Well it is about seven weeks since I was last on the Horse, and as I looked out to see the rain had cleared, I wondered what had happened to my resolution to be fit and ready for the “final push” ………

The good news though, was that the day’s work was to be on the lower back leg (fetlock?) so less climbing would be involved. The even better news was that we had eight volunteers from the 702 Squadron of the Royal Naval Air Service, based at Yeovilton – and they really would be fit!

Nick Tarrier and Eliott Green , from the Dorset Countryside Ranger Service had set up early so the lads were already in action when I arrived and were rapidly adjusting to the different challenges. After all, being a helicopter mechanic working to the finest tolerances is just a bit different from wielding a mattock on a hillside in a high wind! But adjust they did – and with a lot of banter and good humour they were soon shifting gravel, soil and turf.

I learned from the lads that 702 Squadron is a training squadron and that where possible, community projects form a part of the basic training. We were very lucky that one of Yeovilton staff had read about the project in the Register (our local free magazine) and had offered the lads for up to six days. With another day from the scouts, this will complete the “final push” and our Horse will be back in shape.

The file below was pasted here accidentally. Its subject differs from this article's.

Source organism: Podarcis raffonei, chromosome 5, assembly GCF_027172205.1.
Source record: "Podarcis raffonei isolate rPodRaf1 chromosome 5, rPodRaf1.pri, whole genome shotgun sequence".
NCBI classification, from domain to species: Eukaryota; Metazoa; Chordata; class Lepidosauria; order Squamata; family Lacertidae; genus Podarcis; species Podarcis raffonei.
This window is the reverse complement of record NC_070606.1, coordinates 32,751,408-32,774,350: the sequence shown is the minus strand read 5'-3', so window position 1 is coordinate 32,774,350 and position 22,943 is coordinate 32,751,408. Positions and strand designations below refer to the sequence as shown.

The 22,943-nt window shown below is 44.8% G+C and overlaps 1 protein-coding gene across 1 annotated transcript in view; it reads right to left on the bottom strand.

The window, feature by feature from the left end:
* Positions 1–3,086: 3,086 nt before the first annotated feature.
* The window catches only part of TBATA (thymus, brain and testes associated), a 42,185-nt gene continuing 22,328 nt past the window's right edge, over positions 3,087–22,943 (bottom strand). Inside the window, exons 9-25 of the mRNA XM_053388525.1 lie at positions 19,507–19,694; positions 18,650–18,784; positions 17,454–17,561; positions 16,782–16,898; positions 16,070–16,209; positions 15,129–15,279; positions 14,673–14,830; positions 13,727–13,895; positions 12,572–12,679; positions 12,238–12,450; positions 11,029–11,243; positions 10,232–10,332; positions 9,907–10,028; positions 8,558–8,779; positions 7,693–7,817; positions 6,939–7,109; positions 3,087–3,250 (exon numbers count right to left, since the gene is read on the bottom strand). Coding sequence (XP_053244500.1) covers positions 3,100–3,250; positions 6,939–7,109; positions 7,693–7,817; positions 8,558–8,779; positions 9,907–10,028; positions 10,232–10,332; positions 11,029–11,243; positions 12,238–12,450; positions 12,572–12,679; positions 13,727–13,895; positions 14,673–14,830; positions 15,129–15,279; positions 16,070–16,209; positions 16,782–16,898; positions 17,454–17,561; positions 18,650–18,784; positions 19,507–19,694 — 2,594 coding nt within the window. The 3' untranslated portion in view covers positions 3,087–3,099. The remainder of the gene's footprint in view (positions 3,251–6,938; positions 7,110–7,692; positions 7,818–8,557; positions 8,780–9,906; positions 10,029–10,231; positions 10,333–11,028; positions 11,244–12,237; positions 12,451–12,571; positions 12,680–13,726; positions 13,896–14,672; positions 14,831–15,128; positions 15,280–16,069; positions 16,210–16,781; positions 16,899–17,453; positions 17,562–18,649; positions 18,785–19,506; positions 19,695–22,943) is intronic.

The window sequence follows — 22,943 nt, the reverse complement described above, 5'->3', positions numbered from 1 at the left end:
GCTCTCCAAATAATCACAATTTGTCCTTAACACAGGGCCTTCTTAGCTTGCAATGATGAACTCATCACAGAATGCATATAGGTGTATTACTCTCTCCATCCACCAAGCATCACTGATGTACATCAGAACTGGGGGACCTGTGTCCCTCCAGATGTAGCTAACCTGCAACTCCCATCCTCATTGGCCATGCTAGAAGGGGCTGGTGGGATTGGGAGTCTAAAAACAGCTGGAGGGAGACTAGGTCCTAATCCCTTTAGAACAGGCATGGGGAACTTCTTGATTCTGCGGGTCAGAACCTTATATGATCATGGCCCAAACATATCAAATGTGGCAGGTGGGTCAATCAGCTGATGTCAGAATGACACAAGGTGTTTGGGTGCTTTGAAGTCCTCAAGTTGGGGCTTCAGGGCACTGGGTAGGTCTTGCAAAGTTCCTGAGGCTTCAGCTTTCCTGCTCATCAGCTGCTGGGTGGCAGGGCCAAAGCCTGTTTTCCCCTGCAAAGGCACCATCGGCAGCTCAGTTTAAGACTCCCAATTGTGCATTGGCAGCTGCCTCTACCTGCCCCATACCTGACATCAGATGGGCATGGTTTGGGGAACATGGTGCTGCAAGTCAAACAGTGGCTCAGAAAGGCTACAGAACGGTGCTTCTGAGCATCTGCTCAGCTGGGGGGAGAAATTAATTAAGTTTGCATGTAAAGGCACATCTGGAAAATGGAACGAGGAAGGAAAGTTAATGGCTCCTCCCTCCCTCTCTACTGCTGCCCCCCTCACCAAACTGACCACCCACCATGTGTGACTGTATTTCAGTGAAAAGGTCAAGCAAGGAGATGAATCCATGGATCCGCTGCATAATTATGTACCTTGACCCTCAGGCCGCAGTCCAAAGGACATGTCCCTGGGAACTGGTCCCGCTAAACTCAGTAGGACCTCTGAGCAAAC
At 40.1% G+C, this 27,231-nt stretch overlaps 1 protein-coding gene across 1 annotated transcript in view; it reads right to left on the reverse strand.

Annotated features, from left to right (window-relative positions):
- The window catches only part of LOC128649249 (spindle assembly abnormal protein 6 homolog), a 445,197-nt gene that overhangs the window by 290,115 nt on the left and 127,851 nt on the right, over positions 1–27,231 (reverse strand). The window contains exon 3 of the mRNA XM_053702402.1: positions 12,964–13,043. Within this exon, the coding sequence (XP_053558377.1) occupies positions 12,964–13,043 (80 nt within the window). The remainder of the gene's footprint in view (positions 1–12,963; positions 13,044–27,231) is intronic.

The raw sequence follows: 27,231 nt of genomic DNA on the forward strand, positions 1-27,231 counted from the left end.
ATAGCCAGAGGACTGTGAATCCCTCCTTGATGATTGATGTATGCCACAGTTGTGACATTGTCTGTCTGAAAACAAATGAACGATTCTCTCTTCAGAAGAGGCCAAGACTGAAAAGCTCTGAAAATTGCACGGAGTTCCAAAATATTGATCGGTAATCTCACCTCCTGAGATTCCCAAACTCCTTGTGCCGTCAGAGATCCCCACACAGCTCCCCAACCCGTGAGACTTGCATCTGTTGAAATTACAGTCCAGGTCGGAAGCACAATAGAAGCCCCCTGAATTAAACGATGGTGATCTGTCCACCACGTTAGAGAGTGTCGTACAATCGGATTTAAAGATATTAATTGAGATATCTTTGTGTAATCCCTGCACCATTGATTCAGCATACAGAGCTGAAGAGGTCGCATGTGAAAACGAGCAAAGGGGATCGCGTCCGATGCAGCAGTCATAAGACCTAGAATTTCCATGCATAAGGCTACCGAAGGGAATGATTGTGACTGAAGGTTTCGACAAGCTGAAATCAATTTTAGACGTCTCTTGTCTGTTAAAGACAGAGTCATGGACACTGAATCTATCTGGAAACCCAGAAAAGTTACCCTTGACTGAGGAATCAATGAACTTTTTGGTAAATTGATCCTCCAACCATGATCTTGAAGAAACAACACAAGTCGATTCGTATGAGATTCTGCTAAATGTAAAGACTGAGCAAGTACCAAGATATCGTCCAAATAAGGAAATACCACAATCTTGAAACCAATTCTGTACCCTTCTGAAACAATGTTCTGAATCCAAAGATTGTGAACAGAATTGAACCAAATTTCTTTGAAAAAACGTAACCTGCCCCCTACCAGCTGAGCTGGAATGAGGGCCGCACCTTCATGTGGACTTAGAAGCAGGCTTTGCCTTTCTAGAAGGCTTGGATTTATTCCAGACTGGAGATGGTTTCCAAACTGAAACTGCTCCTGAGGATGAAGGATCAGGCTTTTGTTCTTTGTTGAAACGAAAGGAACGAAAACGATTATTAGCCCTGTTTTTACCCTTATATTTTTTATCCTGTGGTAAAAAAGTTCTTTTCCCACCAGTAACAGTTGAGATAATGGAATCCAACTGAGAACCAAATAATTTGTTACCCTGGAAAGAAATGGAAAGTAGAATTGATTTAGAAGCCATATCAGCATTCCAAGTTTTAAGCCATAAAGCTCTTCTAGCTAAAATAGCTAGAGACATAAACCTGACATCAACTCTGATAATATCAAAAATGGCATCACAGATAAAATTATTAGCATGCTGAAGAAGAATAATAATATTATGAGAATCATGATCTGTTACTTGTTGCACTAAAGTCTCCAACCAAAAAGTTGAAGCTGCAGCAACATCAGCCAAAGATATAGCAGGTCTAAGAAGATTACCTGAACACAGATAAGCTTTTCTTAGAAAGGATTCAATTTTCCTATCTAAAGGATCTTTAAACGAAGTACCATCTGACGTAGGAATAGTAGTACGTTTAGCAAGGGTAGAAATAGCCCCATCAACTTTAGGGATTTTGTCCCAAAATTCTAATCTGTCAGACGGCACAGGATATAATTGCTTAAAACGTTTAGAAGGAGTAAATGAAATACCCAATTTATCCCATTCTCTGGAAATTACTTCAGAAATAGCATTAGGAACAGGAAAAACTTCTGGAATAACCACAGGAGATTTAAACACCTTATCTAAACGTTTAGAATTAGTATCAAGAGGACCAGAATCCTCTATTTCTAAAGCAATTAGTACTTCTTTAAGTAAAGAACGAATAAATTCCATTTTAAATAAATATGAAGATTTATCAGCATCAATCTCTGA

One of the main tasks of their first day was to fill the revetment under the hind leg with the turf, so that we could finally eliminate the white scar on the hillside that has been there for so long. After a nervous few weeks, when the turf on the front back leg had appeared to die, it is now showing good signs of re-growth, so we are pretty confident the plan is working. I certainly hope so as I did a fair bit of the turfing!

The lads had pretty well finished the hind leg as I headed home for lunch and they took a well-earned rest in the drizzle that had just set in. Luckily it was short lived and by the time I returned they had moved on to complete a makeover on the King’s boot before hauling all the tools up the hill and heading back to base.

As John Hayes and I surveyed the results of the day’s work, it was difficult to visualize how it had been just a few hours ago. And it was easy to see that these guys are used to precision and absolute cleanliness – as the leg was groomed to perfection and certainly ready for parade!

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